Postage Dues. 
Postage due stamps were first issued in 1925 and typographed by the Goverment Printers in Dublin Castle. Composed180 stamps in each sheet that were divided into three panes and guillotined into sub-sheets before sale, so no gutter pairs exist. Postage dues on commercial covers are sought after expecially in unusual uses and difficult rates.
For the first four yearsits independent existence, the Irish Post Office continued to use British postage-due stamps on underpaid items, which sometimes resulted in the creationunusual covers – Covers exist where someone in Ireland had sent “Saorstat Éireann” overprinted stamps to a correspondent in England for use on the reply; when these stamps were used, the British Post Office correctly considered the stamps to be invalid and raised a Taxe mark, thereby requiring the Irish Post Office to affix British postage due stamps to a cover which had the correct postage in Irish stamps!
In 1925 however, the Irish Post Office issued the first four valuesa simple design which was to form the basis for their postage due stamps for the next 55 years, comprising the text “postas le h’ioc/postage due” and the value in Irish: The initial values released on 20th February 1925, with the “se” watermark, were the 1d, 2d and 6d values, with the 1/2d released the following November. Following the change to the “e” watermark in 1940, the 2d value was released with the new watermark in 1940, followed by the 1d in 1941, the 1/2d in 1942, and new values5d on 03-03-1943, 3d on 10-11-1952, 1 1/2d in 1953, a reissuethe 6d on 21-03-1960, the 8d on 30-10-1962, 10d on 27-01-1965, and finally the shilling on 10-02-1969.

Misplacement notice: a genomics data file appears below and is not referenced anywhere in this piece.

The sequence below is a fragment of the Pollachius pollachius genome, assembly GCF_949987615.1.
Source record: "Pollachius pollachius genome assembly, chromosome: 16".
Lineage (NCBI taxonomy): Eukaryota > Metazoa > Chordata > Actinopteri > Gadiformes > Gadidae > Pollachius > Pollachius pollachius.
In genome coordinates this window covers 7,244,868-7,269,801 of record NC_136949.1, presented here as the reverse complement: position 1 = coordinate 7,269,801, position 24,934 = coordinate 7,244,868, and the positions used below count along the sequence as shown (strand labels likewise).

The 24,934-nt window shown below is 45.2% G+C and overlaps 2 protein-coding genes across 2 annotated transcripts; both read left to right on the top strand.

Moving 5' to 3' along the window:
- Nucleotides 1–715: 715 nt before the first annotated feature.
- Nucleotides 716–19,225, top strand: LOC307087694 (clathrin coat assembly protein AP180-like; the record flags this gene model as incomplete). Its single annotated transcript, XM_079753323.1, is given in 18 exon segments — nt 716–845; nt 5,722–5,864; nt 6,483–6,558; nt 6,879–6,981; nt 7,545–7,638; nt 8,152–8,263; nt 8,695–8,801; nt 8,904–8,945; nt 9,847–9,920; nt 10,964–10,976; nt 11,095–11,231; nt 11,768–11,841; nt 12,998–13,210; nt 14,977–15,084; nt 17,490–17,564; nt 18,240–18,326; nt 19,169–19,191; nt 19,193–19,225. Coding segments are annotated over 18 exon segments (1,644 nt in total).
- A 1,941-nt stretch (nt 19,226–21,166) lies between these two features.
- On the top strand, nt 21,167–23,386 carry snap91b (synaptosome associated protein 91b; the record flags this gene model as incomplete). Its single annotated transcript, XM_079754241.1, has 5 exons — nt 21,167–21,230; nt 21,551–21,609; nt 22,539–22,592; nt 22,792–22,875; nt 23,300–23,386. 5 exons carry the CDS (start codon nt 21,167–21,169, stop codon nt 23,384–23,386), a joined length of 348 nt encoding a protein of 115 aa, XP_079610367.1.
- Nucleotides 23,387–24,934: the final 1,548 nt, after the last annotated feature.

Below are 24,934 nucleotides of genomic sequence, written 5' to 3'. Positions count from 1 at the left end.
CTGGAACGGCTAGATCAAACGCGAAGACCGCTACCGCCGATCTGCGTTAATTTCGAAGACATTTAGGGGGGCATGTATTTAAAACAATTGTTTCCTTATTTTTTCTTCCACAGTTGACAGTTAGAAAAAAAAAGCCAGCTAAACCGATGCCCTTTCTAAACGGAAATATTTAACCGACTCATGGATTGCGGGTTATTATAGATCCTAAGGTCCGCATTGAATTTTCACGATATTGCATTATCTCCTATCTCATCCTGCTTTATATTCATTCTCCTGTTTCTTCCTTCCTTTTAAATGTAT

As in Britain, 15th February 1971 saw the conversion from pounds-shillings-pence currency to the decimal currency with pounds100 pence. Unlike Britain, which dropped the postage due design which had been running since 1914 in favoura modern new design, the Irish Post Office retained the same design as before and simply changed the coloursthe stamps: The 3p, 4p and 5p valuesthis series were reissued on 20.03.1978 without a watermark.
The mid to late 1970’s were a timehigh inflation in Ireland, and by 1980 the old series with a highest value8p was no longer adequate. On 11th June 1980, the 55-year old designs finally gave way to a new seriesdesigns, with the releasethe 1p, 2p, 4p, 6p, 8p, 18p, and 24p values, followed on 22nd August 1985 by the 20p, 30p and 50p.
On 6th October 1988 another new series was issued with a top value£1. This series was designed by the outside design studio “Q Design”.
Additional values: 20p, 30p and 50p were issued in 1985